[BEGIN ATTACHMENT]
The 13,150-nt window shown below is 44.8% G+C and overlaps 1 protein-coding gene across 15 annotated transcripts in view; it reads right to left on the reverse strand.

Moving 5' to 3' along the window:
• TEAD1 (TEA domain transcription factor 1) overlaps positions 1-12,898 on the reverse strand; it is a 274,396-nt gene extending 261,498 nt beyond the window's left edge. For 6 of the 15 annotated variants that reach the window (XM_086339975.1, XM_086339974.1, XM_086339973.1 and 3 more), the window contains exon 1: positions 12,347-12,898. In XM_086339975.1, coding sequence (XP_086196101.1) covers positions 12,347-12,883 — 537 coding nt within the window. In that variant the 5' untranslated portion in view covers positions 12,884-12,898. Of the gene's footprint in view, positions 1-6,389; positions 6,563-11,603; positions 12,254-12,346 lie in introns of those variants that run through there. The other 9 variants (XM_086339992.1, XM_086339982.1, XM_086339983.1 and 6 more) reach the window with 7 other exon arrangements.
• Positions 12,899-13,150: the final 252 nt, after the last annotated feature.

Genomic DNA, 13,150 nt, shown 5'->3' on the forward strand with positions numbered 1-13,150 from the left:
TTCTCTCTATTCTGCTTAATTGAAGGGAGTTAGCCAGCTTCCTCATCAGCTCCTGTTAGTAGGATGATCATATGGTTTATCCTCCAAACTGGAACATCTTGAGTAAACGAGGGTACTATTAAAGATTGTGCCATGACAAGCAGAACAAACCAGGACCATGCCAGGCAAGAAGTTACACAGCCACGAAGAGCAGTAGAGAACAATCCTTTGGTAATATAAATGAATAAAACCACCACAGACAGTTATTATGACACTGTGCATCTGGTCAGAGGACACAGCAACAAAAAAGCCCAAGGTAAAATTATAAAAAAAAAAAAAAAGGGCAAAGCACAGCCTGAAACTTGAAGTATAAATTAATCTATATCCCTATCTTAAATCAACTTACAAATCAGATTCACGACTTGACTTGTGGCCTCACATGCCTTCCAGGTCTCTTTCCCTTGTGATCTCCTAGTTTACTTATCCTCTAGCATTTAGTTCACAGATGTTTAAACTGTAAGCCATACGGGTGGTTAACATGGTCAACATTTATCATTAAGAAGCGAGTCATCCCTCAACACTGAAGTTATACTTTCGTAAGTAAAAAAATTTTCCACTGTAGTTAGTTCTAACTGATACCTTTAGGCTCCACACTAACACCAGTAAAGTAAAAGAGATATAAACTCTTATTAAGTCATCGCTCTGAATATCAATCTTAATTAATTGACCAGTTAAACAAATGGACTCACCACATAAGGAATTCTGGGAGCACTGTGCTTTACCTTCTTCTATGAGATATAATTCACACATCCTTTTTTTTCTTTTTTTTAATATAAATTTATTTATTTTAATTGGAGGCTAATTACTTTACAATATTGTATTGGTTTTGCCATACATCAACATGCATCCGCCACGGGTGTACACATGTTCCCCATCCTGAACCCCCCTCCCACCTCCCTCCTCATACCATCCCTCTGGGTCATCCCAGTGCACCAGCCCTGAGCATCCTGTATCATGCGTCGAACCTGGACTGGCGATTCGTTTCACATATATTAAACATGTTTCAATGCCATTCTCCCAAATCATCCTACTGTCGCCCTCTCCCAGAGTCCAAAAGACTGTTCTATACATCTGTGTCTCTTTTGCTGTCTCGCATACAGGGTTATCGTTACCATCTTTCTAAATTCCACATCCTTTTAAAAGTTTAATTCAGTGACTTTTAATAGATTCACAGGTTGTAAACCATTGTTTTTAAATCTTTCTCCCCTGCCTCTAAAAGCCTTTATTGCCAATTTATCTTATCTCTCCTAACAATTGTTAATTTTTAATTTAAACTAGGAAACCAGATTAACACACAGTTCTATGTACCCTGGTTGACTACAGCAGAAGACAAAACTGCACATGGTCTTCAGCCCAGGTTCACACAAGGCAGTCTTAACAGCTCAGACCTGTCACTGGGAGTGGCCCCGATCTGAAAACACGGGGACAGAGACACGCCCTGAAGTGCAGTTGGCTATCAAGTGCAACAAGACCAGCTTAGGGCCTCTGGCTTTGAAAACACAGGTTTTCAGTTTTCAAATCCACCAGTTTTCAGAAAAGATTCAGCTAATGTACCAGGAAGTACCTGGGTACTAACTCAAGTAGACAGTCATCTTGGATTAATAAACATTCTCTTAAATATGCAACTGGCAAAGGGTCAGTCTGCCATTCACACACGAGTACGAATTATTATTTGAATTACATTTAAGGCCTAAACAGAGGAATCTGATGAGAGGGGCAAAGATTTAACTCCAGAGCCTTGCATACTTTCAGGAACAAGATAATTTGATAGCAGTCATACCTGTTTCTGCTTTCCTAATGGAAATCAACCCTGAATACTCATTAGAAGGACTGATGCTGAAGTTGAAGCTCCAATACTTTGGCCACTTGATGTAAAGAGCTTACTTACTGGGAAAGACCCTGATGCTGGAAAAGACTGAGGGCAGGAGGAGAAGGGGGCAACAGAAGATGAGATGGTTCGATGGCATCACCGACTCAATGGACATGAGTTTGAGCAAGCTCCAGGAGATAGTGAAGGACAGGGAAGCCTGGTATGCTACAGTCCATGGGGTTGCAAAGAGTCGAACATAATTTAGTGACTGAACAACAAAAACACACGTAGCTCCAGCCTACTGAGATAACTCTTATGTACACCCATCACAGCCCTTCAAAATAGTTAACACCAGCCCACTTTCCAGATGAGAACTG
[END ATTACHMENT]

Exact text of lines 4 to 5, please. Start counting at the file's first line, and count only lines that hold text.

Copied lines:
• Positions 12,899-13,150: the final 252 nt, after the last annotated feature.

Genomic DNA, 13,150 nt, shown 5'->3' on the forward strand with positions numbered 1-13,150 from the left: